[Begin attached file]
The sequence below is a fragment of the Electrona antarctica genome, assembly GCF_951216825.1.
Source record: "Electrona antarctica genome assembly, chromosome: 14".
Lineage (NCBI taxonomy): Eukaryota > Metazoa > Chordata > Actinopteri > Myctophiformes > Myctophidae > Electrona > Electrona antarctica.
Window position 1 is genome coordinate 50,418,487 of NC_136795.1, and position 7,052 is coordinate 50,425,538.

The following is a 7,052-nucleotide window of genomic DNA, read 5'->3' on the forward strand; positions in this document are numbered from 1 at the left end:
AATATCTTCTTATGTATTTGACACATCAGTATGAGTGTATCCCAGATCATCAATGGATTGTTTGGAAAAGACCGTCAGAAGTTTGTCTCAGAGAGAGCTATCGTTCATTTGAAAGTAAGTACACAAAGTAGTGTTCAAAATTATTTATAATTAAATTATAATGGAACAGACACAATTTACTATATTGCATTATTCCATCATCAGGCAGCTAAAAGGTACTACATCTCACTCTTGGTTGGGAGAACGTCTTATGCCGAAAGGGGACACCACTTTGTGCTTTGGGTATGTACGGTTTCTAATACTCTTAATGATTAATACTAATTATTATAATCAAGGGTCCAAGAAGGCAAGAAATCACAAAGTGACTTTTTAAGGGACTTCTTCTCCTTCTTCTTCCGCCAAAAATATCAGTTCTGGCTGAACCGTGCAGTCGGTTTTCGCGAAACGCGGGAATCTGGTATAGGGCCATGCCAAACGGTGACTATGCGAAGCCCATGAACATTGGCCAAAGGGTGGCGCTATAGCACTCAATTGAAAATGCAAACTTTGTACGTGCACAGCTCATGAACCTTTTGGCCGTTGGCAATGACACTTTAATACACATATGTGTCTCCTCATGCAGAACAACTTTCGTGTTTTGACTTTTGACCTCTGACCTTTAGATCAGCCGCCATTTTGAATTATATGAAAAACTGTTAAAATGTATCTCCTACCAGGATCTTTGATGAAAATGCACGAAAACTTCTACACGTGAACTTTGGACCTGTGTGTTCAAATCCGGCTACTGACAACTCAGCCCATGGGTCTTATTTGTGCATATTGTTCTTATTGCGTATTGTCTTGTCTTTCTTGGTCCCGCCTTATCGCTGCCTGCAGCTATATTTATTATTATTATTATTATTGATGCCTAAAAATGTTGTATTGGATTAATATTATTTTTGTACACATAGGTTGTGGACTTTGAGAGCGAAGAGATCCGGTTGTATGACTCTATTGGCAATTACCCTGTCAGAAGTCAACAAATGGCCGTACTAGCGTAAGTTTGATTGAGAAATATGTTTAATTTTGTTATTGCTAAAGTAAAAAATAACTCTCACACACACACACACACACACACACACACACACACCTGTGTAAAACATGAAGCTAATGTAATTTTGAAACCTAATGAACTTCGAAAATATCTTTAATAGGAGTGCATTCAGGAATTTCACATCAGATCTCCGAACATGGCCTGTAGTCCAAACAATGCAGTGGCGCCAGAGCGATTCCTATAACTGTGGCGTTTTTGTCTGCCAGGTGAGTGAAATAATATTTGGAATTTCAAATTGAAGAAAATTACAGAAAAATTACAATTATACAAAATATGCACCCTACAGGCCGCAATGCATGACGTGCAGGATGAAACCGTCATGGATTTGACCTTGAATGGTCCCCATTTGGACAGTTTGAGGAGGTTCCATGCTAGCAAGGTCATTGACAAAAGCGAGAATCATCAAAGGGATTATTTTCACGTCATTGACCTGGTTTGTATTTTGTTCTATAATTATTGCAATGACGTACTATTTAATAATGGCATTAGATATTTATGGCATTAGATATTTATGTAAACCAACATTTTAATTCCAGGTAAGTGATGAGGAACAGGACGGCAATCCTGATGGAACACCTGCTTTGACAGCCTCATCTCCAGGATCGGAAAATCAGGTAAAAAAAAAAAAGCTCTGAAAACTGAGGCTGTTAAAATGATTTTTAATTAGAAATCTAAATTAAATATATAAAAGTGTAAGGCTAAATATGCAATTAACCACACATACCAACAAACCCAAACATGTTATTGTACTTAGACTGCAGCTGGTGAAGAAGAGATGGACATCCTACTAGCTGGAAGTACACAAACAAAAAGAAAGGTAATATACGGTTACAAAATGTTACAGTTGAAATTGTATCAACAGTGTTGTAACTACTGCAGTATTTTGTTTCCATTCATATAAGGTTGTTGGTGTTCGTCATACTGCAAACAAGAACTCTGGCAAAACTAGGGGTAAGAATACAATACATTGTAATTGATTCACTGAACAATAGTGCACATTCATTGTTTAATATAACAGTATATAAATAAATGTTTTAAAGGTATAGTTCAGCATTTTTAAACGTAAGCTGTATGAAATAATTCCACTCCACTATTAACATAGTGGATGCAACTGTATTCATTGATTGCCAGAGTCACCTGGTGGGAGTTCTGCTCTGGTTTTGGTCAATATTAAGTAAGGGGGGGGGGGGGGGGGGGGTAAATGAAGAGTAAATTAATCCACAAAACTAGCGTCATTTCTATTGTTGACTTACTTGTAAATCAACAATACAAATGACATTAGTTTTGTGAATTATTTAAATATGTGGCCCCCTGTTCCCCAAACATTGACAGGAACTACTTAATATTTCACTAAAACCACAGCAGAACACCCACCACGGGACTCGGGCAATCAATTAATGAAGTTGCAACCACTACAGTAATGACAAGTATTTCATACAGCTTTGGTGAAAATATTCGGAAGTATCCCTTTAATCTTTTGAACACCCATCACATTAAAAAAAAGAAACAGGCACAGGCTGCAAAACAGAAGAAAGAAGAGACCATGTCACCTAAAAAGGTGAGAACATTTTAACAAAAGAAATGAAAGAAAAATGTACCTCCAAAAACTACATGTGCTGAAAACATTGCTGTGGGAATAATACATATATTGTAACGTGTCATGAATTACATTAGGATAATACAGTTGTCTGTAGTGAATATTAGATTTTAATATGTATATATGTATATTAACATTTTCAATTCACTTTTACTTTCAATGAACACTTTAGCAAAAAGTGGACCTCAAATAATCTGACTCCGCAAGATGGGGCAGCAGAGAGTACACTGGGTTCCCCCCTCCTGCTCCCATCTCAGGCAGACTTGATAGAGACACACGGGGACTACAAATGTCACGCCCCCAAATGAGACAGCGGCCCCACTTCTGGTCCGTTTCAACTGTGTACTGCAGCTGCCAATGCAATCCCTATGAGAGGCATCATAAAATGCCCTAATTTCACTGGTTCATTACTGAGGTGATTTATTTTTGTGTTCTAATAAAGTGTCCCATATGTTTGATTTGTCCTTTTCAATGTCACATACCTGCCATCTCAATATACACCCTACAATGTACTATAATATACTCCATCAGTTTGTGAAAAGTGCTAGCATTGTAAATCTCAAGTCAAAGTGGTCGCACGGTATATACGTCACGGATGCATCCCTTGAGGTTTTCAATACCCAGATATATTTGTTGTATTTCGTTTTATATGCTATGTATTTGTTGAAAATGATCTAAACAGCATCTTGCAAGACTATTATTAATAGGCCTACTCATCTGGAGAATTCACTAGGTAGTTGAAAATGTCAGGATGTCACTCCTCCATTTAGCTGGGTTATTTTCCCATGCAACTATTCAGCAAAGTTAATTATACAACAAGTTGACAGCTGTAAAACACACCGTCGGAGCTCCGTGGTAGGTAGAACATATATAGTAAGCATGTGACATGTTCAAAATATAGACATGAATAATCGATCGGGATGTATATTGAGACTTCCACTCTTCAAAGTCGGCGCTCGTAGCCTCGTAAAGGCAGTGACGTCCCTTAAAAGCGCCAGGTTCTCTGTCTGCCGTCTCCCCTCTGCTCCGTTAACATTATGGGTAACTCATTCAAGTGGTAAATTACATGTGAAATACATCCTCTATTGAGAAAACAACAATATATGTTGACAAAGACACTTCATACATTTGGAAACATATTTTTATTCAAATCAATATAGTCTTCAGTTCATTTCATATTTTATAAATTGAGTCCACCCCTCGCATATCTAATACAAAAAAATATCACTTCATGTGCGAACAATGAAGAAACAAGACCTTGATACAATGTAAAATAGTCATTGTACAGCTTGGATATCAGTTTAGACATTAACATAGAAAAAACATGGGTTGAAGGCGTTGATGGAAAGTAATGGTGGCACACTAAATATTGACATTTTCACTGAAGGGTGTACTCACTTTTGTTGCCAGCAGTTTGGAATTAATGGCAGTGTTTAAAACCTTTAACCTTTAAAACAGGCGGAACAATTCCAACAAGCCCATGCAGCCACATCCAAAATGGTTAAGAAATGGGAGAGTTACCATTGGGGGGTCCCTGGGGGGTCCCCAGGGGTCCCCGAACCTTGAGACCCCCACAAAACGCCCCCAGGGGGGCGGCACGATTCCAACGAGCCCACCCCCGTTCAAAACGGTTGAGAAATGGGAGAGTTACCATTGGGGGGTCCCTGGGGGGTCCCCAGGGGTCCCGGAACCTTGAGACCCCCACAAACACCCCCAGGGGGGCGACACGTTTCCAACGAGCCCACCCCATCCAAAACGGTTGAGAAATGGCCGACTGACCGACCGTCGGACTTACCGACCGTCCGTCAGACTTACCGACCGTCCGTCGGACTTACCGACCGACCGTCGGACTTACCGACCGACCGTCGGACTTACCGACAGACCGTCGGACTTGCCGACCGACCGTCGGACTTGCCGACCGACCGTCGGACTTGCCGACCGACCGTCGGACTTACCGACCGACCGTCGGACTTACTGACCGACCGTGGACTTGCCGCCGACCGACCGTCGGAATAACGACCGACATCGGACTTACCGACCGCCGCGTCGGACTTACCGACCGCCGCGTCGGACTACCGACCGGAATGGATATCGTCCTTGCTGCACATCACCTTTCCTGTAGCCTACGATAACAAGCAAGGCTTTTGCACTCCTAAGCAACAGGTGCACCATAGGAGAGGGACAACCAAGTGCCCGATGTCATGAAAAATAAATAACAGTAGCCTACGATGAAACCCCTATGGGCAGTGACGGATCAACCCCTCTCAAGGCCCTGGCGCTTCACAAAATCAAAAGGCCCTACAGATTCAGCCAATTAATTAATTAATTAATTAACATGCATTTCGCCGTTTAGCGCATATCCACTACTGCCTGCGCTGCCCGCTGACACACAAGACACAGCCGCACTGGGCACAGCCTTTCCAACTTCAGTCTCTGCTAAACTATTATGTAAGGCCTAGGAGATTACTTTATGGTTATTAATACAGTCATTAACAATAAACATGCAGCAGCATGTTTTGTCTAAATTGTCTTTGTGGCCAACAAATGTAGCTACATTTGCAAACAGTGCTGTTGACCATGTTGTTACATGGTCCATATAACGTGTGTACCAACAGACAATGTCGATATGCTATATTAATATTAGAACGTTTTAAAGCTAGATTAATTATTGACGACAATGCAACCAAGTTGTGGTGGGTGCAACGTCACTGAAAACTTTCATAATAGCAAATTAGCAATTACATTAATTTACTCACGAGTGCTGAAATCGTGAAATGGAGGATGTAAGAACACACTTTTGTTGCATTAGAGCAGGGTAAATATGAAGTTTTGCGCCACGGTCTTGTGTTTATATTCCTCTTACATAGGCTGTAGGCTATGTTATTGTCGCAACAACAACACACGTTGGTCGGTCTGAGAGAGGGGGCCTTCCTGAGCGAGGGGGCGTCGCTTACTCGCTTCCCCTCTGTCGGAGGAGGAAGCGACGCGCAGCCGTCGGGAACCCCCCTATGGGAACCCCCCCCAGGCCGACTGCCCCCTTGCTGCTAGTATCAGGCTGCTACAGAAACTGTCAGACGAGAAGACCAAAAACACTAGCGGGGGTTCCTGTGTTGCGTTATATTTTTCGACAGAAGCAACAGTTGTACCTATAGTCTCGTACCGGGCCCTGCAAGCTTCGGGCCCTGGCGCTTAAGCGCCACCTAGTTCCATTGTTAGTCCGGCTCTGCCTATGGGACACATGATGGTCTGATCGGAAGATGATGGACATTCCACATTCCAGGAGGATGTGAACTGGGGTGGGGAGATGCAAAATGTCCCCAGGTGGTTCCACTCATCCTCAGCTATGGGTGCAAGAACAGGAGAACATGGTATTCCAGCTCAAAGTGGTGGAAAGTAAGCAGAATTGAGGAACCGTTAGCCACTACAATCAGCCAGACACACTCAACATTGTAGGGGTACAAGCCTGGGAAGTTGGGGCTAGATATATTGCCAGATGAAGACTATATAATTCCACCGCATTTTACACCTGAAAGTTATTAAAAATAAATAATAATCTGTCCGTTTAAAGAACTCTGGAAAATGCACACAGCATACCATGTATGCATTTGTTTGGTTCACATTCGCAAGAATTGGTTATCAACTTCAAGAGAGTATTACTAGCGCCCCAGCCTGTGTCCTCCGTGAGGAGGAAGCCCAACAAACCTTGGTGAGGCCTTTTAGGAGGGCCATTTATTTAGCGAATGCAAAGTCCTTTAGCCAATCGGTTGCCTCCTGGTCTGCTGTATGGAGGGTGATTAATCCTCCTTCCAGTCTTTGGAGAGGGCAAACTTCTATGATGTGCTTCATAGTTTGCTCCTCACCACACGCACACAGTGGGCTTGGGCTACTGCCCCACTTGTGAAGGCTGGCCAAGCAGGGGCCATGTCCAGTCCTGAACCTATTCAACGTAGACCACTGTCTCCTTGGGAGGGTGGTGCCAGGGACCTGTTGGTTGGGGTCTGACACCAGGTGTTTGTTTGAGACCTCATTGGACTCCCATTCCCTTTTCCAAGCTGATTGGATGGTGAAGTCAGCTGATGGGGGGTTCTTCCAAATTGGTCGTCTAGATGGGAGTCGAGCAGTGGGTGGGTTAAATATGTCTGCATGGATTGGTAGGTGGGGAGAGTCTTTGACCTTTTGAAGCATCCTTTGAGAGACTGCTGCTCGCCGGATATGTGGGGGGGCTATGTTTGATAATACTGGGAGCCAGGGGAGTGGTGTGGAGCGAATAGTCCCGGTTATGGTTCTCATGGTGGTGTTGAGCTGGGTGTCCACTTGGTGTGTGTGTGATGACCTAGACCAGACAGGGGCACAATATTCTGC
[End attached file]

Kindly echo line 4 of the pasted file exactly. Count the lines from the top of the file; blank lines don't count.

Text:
Window position 1 is genome coordinate 50,418,487 of NC_136795.1, and position 7,052 is coordinate 50,425,538.